Conventional wisdom is telling us that “assumption of breach” is the new normal. Some well-respected names in computer security would have you believe that the appropriate response to such conditions is to increase the cost to the attackers. If you’re too expensive to breach – so the logic goes – the bad guys will go looking for someone else. Maybe someday, when everyone makes hacking too expensive, it will stop.
For all the benefits IT in general and the Internet specifically have given us, it has also introduced significant risks to our well-being and way of life. Yet cybersecurity is still not a priority for a majority of people and organizations. No amount of warnings about the risks associated with poor cybersecurity have helped drive significant change. Neither have real-world incidents that get worse and worse every year.
This post is based on an interview with Andy Lustig at Cooley. It is part of our series of interviews of OODA Network members. Our objective with these interviews is to provide actionable information of interest to the community, including insights that can help with your own career progression.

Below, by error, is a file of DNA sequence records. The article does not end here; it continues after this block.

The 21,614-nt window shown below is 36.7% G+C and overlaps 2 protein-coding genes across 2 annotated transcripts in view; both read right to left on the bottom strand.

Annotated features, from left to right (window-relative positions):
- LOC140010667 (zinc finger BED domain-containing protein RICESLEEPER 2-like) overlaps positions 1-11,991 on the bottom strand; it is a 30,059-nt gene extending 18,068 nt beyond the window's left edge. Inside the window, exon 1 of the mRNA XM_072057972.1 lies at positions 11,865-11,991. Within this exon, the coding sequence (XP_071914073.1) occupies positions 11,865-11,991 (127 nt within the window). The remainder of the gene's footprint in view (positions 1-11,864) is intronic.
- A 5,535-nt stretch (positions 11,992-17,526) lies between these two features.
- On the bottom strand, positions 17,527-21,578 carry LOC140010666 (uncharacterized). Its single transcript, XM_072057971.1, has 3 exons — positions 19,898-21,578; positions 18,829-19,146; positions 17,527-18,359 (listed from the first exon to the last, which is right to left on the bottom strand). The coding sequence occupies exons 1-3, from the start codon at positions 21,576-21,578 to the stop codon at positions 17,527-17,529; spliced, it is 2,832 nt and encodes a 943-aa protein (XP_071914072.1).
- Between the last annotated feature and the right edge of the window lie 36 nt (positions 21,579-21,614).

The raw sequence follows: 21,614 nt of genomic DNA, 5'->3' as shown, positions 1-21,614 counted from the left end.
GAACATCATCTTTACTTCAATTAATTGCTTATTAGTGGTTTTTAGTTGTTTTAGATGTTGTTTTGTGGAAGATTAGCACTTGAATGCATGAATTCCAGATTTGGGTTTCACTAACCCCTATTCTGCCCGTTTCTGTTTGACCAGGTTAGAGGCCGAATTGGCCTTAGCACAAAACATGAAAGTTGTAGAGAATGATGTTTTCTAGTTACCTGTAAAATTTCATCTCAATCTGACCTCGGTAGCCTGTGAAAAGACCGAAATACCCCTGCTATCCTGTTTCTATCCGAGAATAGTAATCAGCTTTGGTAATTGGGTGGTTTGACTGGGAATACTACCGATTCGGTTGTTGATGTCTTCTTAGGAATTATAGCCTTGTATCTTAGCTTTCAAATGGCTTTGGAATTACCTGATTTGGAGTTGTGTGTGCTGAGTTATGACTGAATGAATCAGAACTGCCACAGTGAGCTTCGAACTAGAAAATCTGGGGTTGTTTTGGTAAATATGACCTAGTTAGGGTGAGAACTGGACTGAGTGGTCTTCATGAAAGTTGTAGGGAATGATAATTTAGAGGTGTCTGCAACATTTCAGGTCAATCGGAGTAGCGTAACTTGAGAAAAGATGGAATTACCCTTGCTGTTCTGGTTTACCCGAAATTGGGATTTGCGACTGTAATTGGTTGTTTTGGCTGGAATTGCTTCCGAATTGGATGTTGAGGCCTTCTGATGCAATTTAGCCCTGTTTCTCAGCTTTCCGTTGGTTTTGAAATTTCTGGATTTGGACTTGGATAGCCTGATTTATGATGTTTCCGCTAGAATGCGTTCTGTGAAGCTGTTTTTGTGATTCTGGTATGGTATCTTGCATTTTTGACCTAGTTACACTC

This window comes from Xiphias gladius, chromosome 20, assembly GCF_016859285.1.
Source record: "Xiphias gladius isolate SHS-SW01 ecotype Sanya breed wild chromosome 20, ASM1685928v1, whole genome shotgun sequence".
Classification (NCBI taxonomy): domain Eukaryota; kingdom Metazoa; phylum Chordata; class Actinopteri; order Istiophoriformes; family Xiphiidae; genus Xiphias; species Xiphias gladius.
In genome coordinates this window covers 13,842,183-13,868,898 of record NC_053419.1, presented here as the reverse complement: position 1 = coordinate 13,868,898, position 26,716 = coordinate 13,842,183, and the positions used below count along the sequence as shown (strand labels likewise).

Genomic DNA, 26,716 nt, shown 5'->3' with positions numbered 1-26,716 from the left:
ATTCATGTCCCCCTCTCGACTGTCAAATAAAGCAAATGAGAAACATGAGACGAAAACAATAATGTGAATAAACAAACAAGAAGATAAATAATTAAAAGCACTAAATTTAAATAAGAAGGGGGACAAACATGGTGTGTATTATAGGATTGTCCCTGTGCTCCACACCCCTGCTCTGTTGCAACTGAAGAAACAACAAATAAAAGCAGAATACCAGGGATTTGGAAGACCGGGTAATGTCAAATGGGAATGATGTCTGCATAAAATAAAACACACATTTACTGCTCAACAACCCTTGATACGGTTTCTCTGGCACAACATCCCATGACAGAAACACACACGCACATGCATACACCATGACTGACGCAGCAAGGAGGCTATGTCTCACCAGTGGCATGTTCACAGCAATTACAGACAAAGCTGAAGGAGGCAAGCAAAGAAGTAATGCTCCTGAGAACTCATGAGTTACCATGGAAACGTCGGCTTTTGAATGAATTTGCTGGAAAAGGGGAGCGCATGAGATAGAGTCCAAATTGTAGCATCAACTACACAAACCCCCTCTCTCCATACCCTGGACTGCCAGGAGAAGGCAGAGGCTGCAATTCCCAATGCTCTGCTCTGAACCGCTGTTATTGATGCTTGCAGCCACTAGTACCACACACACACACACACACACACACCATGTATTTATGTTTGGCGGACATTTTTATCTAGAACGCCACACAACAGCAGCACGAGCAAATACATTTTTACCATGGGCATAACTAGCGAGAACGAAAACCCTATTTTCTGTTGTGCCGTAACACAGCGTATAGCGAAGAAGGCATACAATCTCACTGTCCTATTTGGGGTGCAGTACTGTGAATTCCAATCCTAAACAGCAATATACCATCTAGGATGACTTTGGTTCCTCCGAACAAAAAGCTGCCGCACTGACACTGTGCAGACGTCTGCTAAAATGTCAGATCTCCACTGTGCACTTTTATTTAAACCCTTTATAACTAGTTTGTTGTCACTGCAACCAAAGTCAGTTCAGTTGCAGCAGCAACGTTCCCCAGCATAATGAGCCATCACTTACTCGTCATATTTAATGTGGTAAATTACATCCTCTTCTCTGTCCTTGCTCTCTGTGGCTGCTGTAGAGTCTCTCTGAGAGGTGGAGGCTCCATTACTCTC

There are places on this planet where good, civilized people simply do not voluntarily go, or willingly stay. What elected governments do in safer and more developed parts of the world are carried out in these areas by despots and militias, often at terrible cost to those who have nowhere else to go and no means to go if they did.
There is something you really need to know about the State of California. They have optimized around a key function that they do very very well. They know how to collect money from corporations. They know how to collect taxes, and know how to levy large fines and collect on them. The business that owes California money will pay, and the State will likely do everything in their power to make sure they pay as much as the law allows. Keep this in mind as you read our guidance on the CCPA.